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Make this a microsite :)
Love it! I've always used ugly cheat sheets for this. This is nicely organized.
Or simply just a good Product Designer...
If anyone is interested! This is a great post by Julie Zhuo (Director of Design) which outlines what we generally look for and the process designers go through. http://firstround.com/review/An-Inside-Look-at-Facebooks-Method-for-Hiring-Designers/
The reset is used to remove all of the default stylings which browsers add, if you look at a page without applying any css you will notice that certain html tags still render with styles, for example h1 tags will render the text larger. Usually in the most simple form you'll use resets to control padding/margin inconsistencies.
Here's a great read i'd recommend if you're interested in learning more : http://sixrevisions.com/css/should-you-reset-your-css/
So simple answer to your question is build it from scratch. All of the options i'll point out below require knowledge in html,css and proper static site structures and honestly all they provide is simple organization and set-up. Making static websites is easy to do manually without any of these. A CMS like Squarespace would allow you to do these things without learning how to code.
A lot of people mention Jekyll. Personally I find it too restrictive but it is good if you'd like your site to display and organize itself around a blog structure. If you want something a bit more flexible something like http://cactusformac.com/ let's you work around templates you create and the structure is up to you. Cactus uses django and offers easy set up with pre processors like sass etc.
What a typical 'troll'-reply
I think this is an excellent idea. I would also even go as far as to contact the website creators and get a small summary of their approach towards constructing the site itself and their challenges.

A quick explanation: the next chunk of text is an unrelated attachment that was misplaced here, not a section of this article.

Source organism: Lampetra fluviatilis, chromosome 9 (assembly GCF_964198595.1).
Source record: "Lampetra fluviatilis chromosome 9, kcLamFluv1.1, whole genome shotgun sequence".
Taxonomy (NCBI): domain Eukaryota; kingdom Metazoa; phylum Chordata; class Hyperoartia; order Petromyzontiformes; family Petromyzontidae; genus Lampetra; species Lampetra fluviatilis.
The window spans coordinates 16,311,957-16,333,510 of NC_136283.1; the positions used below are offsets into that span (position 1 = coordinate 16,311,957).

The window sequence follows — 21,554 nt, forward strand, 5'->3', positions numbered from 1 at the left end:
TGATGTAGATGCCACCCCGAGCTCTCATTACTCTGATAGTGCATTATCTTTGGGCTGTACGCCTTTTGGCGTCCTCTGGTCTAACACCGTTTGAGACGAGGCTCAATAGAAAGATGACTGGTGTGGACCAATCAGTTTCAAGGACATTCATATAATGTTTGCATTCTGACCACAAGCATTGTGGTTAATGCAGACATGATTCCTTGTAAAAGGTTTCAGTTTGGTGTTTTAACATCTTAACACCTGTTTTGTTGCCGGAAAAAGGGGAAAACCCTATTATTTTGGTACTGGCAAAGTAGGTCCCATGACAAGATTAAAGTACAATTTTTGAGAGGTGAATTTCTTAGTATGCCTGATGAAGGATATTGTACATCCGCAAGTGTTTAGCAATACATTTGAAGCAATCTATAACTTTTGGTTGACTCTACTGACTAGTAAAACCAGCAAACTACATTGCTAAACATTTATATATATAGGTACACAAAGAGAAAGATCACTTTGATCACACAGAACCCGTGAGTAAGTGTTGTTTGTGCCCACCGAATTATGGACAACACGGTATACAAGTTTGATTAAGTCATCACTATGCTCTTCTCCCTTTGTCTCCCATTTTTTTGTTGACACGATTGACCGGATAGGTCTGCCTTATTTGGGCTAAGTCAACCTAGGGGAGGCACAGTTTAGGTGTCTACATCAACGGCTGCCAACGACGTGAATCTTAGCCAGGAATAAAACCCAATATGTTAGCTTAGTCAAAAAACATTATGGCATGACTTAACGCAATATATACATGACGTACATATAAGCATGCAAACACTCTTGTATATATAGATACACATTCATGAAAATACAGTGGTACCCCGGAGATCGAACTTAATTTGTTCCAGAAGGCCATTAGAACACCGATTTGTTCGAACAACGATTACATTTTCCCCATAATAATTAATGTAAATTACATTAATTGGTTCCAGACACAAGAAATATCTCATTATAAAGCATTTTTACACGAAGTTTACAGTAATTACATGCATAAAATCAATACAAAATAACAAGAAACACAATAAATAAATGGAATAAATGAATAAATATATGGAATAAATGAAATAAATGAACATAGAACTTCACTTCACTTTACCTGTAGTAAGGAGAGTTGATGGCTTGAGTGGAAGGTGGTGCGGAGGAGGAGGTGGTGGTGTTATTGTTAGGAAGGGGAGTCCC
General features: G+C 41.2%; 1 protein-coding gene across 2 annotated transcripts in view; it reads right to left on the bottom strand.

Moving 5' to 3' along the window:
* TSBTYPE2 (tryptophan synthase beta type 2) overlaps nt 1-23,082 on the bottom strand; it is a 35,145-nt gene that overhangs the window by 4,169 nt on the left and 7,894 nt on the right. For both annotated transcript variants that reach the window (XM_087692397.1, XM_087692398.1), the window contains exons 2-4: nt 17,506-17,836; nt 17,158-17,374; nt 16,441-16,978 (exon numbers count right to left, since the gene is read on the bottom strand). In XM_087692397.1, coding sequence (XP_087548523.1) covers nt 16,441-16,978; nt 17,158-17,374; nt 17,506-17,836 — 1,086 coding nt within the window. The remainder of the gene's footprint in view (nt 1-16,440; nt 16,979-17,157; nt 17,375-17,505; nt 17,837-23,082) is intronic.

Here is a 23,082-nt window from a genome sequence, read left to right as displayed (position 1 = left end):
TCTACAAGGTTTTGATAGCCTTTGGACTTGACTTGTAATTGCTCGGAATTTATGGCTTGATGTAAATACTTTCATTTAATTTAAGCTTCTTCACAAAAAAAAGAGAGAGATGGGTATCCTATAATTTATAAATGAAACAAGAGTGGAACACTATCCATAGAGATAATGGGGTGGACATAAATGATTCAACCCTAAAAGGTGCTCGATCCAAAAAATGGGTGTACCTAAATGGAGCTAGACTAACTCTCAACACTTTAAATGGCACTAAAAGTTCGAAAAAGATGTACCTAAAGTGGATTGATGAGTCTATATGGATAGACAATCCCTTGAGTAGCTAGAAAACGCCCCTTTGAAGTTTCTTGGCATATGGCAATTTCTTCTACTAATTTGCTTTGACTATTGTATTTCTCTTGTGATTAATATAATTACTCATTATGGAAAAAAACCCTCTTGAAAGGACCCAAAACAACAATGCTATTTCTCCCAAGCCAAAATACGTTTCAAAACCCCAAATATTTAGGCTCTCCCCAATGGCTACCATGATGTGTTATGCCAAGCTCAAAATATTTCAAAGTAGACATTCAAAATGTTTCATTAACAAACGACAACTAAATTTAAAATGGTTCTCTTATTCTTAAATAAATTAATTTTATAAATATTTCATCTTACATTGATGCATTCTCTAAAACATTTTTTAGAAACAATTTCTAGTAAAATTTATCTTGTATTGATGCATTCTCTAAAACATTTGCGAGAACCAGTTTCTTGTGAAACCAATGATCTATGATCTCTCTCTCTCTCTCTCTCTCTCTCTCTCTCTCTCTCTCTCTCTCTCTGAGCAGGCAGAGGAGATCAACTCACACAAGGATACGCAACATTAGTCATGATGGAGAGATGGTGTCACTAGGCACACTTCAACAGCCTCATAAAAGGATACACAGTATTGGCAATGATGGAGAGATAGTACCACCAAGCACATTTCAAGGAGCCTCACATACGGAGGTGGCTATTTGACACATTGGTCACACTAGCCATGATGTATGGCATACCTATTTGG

Minor notes, mostly visual:
Extending screenshots outside of the canvas looks pretty bad when you put this into code and a user goes past your generous 1300px canvas width. Also why hide valuable UI? You want to show them what they're diving into.
Phrasing your titles into questions forces the user to read more because you aren't directly stating the solution. Personally I find this pretty annoying, I would love to see the results you receive towards this approach as most landing pages propose the solution straight up.
Iconography next to the titles aren't very contextual atm and are kinda confusing in general. Also those widows are very apparent.
Drop shadow on the green buttons are a little muddy, i would suggest just not having them, would increase contrast on white.
I would think about consolidating the Twitter feedback breaks into maybe one section towards the end, or a constantly rotating feed. Right now they don't do much but distract you from learning about the product.
"Quick Left" section before the footer seems inappropriate and confusing. The focus should primarily be about the product. What you have in the footer seems enough.
Idk if just having the ">>" at the end of text links is enough to distinguish that it's a link especially since you use bold blue text in other areas?
I personally prefer seeing portfolios like this now and days, especially when the person is more in a product oriented role. It's becoming increasingly more important to show your thought process and involvement in projects rather than just designs as many designers vary is range of actual involvement.
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